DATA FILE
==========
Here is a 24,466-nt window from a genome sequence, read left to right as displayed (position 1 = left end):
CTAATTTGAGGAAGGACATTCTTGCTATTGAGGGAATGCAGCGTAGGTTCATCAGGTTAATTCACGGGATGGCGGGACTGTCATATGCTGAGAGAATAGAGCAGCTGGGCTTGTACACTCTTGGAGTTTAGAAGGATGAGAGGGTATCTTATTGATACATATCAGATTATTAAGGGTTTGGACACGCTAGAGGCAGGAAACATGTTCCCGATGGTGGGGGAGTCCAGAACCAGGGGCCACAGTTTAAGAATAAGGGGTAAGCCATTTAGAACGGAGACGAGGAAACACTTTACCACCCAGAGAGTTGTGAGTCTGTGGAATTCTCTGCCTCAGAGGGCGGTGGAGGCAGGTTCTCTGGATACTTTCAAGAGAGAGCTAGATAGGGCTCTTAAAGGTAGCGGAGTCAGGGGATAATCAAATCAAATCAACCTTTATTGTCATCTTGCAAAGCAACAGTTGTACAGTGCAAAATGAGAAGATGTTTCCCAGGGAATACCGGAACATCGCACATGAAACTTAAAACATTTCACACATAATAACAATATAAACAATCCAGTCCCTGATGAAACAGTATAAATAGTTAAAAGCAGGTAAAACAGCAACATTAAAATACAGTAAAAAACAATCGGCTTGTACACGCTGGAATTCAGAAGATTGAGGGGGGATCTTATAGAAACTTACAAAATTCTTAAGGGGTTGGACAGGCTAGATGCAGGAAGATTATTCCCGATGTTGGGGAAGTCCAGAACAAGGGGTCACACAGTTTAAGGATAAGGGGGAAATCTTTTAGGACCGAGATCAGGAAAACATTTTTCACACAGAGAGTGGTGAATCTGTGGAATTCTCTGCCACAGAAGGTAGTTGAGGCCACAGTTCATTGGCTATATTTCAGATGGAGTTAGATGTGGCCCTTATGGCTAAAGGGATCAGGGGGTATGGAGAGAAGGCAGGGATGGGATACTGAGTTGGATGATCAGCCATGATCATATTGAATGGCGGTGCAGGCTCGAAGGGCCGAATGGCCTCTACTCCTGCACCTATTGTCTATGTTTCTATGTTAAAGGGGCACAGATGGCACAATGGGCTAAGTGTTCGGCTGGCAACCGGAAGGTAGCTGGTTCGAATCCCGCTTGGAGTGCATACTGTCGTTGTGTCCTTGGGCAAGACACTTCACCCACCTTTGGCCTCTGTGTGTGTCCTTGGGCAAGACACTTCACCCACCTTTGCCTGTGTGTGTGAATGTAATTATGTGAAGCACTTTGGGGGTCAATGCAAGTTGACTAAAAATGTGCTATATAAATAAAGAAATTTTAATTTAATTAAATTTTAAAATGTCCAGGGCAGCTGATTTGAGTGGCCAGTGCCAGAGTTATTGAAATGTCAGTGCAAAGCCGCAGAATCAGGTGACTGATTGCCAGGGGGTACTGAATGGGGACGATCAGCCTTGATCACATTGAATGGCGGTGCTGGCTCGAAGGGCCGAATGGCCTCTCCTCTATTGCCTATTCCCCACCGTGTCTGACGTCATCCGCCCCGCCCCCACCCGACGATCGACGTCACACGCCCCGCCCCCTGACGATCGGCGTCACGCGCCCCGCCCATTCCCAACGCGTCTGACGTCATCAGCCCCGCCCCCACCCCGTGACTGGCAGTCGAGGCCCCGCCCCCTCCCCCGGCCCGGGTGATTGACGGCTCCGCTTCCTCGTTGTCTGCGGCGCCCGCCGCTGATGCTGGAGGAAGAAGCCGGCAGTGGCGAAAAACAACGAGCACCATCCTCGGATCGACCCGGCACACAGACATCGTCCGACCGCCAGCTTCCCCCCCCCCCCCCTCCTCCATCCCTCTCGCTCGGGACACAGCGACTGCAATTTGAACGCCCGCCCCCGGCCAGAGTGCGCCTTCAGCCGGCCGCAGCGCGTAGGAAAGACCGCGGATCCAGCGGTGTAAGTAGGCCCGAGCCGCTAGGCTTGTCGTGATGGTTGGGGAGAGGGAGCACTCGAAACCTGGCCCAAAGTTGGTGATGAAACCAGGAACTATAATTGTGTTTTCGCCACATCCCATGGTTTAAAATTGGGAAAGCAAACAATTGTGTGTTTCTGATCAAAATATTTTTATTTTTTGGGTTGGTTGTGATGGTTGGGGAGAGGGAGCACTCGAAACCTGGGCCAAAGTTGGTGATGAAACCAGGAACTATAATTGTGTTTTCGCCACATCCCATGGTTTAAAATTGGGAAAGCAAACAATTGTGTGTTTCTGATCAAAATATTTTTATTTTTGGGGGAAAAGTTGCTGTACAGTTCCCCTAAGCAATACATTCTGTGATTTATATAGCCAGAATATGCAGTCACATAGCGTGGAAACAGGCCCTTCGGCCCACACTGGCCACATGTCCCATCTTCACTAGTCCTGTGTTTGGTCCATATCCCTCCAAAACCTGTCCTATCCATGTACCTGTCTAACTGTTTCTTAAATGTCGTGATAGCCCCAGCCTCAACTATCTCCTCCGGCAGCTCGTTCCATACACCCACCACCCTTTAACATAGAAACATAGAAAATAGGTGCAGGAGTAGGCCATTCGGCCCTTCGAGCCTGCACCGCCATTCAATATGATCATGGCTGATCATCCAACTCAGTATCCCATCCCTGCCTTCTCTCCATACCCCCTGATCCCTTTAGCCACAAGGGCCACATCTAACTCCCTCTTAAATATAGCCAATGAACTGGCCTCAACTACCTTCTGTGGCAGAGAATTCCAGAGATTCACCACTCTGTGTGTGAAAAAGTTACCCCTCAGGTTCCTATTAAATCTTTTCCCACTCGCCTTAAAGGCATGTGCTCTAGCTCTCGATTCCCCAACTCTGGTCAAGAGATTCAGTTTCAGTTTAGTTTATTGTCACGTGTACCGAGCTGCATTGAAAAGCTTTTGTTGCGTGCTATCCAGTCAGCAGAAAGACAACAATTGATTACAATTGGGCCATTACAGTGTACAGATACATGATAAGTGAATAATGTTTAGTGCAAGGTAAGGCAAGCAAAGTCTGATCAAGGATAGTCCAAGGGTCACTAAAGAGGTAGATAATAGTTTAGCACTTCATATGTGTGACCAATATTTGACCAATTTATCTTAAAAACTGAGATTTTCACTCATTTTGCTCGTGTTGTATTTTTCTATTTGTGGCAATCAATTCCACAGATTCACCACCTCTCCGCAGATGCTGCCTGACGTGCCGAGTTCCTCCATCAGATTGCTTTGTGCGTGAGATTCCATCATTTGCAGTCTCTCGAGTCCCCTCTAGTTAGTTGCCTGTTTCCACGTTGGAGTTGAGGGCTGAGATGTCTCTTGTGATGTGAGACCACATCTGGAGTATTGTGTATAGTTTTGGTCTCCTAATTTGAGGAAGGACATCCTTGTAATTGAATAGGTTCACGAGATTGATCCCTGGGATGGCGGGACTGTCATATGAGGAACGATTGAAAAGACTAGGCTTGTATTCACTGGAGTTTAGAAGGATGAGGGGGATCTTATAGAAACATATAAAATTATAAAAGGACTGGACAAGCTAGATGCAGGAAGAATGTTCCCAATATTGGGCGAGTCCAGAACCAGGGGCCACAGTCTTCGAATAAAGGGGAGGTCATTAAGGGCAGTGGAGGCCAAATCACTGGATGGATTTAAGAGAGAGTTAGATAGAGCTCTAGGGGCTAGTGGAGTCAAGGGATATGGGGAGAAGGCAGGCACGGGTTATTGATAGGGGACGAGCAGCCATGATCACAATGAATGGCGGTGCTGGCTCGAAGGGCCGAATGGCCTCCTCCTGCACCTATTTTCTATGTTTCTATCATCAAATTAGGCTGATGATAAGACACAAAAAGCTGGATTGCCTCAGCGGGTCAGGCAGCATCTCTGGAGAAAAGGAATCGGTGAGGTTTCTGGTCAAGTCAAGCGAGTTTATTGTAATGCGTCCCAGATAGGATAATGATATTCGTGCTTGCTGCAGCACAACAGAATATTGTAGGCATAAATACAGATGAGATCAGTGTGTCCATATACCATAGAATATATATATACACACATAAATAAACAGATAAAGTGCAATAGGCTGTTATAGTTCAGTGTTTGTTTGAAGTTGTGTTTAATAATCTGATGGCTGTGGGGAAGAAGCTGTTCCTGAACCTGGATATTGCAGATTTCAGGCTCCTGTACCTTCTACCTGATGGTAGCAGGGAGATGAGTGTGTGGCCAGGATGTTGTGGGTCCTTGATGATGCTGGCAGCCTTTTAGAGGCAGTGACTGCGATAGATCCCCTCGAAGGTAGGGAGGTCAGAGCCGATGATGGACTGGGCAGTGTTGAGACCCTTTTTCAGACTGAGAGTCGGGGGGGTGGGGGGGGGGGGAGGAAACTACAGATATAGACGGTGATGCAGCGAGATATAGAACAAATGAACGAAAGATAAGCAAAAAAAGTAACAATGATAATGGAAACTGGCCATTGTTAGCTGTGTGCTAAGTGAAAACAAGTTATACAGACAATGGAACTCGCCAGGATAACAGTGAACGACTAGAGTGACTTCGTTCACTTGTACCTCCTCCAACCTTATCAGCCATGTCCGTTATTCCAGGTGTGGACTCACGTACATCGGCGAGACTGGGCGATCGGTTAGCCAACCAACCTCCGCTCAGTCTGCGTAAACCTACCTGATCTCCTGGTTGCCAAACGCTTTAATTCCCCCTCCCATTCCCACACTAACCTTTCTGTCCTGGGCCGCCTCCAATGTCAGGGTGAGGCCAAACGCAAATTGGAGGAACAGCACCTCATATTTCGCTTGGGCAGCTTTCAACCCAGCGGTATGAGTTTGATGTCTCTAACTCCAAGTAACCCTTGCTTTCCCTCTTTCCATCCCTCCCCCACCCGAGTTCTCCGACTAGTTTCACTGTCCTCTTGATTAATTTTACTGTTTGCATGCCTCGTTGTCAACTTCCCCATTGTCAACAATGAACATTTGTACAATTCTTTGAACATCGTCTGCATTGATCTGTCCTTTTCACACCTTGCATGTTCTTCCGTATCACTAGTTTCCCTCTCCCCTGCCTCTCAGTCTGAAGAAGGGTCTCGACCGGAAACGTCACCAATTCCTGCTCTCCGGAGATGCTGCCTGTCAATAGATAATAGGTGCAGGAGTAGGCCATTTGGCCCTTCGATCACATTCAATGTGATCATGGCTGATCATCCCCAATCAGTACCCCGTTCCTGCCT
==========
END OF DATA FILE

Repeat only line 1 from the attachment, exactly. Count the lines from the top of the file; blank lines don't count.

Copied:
Here is a 24,466-nt window from a genome sequence, read left to right as displayed (position 1 = left end):